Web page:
State, BLM look at policies on shut-in wells
FARMINGTON — Record low oil and gas prices are driving an increase in the number of shut-in wells in the state's two production zones — the San Juan and Permian basins.
The trend has caused state and federal regulators to make policy changes as they try to adapt to a trend exacerbated by record-low crude oil and natural gas prices on the commodities market.
The New Mexico Oil Conservation Division
New Mexico Oil Conservation Division Director David Catanach said in a phone interview earlier this month that the state opted to make a policy change to its "inactive well rule" in place of overhauling it altogether to speed up implementation.
The policy change was prompted, Catanach said, in part by input from industry and lawmakers and is intended to keep low producing wells, which may not be profitable, from being permanently abandoned.
"Prior to the change, you had 15 months," he said. "You had to reactivate (the shut-in well), plug it or put it in approved temporary abandonment status."
The state also has a vested interest in maximizing the production potential of every oil and gas well, Catanach said. "You basically lose the oil and gas reserves forever because you're not likely to reenter a well, unplug, test the casing – you can’t produce the wells at that point. Once a well is plugged and abandoned, there’s not enough economic incentive to bring it back. It just costs too much."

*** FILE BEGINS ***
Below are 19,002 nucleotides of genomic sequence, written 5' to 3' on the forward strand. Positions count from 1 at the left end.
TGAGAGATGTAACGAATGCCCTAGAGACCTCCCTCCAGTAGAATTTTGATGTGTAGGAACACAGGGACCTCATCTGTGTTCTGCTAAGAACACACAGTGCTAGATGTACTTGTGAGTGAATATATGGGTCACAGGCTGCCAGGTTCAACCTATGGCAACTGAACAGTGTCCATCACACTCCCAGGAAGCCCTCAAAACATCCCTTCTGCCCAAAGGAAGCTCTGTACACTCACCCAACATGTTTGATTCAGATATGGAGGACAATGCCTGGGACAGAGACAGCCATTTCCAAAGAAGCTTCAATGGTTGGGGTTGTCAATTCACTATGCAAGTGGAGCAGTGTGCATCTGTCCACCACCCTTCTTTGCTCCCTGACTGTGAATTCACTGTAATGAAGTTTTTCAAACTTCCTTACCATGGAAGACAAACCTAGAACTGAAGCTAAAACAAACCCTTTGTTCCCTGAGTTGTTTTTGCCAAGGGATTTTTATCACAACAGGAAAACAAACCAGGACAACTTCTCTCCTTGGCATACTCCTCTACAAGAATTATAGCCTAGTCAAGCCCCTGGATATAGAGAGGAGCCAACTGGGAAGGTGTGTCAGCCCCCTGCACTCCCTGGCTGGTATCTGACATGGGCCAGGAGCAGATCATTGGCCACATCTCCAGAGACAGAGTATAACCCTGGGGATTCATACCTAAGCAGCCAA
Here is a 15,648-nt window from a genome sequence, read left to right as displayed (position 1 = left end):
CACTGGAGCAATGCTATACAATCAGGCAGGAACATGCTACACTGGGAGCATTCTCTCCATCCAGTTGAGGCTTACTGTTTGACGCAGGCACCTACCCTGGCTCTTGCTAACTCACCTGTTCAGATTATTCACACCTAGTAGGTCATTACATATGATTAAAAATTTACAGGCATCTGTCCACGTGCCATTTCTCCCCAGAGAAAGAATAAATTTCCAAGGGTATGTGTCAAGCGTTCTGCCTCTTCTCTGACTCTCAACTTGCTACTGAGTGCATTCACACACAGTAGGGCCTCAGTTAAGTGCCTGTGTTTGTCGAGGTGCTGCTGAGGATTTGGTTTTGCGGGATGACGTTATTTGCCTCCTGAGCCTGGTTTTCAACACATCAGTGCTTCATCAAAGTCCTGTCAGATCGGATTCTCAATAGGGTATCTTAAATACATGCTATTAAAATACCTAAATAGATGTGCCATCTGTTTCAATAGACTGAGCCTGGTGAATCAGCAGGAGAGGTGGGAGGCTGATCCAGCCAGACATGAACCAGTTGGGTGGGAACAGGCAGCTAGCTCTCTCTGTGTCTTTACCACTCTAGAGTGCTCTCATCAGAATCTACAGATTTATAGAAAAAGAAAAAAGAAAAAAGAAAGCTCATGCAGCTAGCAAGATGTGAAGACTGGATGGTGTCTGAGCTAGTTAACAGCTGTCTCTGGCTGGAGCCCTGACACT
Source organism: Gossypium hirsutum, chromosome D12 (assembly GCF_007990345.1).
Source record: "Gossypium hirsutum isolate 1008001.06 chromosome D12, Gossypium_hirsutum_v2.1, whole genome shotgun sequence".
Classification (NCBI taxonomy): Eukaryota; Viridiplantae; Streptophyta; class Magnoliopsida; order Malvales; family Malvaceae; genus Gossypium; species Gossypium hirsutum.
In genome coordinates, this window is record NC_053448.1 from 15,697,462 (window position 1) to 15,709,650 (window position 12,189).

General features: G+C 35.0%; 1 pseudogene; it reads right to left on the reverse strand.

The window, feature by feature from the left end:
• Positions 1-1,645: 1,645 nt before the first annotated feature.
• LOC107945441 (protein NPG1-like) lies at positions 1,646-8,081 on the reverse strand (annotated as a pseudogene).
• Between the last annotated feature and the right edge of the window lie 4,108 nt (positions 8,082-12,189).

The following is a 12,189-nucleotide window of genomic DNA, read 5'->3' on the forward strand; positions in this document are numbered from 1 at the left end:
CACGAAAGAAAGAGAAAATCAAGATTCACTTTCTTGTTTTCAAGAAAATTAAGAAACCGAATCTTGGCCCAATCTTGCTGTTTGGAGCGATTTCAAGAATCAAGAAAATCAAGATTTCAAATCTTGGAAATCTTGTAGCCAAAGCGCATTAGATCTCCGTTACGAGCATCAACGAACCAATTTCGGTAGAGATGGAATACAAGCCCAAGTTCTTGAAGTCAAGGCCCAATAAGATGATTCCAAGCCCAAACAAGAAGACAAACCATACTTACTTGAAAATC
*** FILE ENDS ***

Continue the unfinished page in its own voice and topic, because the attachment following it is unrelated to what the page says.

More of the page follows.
Based in Santa Fe, the division regulates oil, gas, and geothermal activity in the state. Using well production data, the division issues permits for new wells, enforces the division's rules, which are guided by the state's oil and gas statutes, and aims to ensure that abandoned wells are plugged following the law and the land responsibly restored after production is completed.
"We had some discussions with operators late last year who told us that they were having issues, especially gas wells in the San Juan Basin," Catanach said, "and we thought we would try something. We thought a rule change, which can take anywhere from 6 to 12 months, would be more cumbersome than a policy change, because we knew that operators needed some immediate relief."
That effort resulted in a policy change instituted in April that extends the time operators are allowed to shut in wells "that are uneconomic at current (commodities) prices," he said.
Catanach said state Rep. James Strickler, R-Farmington, asked if "the OCD could take a look at (the issue) and provide some help to operators," he said. "We did get together and formulated what we think is a good policy."
This plan allows operators to apply to the OCD to shut in wells for longer than the current 15 months, he said.
"Now the operator can apply to us to shut in wells under this program, but they have to demonstrate to us that there is an economic need to shut in the wells," Catanach said.
Operators can request a three-year extension on top of the previous 15 months allowed under the state rule, Catanach said.
Strickler, who is a landman and has been in the oil and gas industry for more than three decades, said that the update is a good compromise, though he said he would like to see the state rule match a similar rule in neighboring Texas.